India’s Wounded State

Weeks of anti-corruption protests launched by Anna Harare, and supported by the country’s rising middle class, brought India’s government to a virtual standstill this summer. Which side one supports, the consequences are disturbing: Indian society, the core of Indian nationhood, is now questioning the very legitimacy of the Indian state.

NEW DELHI – The September 7 bomb blast at the entrance to the High Court in New Delhi was a macabre finale to a summer of crisis. Previously, weeks of anti-corruption protests launched by Anna Harare, and supported by the country’s rising middle class, had brought India’s government to a virtual standstill. This was followed by an embarrassing surrender to the demand of protestors that a powerful new anti-corruption agency be established.

For some people, the protests that paralyzed large swathes of the capital were akin to a festival. Others, following the government’s retreat, grandiosely thought the events amounted to a revolution. To be sure, a large part of urban “middle India” has revolted against the tyranny of daily corruption. But will the Harare-led protests deliver real change or merely media hyperbole?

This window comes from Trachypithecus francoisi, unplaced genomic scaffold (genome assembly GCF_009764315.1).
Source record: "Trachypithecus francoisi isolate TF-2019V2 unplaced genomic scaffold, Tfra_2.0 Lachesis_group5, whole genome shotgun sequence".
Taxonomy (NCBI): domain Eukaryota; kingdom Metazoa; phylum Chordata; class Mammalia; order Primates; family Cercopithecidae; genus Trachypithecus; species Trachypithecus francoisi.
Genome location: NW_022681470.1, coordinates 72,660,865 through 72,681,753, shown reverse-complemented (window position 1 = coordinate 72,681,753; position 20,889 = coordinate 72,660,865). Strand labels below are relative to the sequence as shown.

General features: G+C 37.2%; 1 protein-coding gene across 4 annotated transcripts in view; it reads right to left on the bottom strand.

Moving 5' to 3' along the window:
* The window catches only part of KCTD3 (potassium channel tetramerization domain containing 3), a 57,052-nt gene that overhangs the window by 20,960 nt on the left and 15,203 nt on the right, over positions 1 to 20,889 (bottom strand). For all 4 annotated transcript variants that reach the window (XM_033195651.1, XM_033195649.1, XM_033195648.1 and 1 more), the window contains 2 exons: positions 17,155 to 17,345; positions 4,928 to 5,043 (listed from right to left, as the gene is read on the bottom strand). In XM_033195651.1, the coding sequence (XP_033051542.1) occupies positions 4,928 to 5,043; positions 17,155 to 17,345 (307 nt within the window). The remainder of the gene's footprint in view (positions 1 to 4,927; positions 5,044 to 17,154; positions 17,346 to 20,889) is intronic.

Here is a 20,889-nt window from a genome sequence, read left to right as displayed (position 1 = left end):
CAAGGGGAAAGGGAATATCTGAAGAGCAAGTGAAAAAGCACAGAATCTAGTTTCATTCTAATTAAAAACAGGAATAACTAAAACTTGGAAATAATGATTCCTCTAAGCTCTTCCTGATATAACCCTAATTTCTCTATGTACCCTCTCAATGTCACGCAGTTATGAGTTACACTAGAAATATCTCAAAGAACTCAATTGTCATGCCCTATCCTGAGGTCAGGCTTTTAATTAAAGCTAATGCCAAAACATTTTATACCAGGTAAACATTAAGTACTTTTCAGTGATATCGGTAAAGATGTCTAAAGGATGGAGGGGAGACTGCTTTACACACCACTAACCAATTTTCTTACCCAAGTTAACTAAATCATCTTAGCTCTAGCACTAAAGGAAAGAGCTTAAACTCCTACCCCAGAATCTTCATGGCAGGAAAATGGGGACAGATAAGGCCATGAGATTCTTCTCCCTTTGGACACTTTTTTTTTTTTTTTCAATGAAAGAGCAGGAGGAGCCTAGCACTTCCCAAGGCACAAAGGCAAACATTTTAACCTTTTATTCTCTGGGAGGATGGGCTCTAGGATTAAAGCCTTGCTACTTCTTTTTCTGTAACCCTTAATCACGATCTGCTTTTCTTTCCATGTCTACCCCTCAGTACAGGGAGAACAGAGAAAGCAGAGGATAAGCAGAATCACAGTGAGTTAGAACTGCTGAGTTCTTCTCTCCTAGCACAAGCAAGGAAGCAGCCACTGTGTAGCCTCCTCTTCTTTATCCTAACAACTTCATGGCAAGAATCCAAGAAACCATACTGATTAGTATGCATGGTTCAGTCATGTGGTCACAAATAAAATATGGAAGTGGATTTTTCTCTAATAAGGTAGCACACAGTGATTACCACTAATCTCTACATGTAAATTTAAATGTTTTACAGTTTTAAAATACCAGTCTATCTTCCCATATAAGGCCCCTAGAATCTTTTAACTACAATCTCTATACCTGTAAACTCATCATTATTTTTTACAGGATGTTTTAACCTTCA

Whichever side one takes, the consequences are disturbing: Indian society, the core of Indian nationhood, is now questioning the very legitimacy of the Indian state. 

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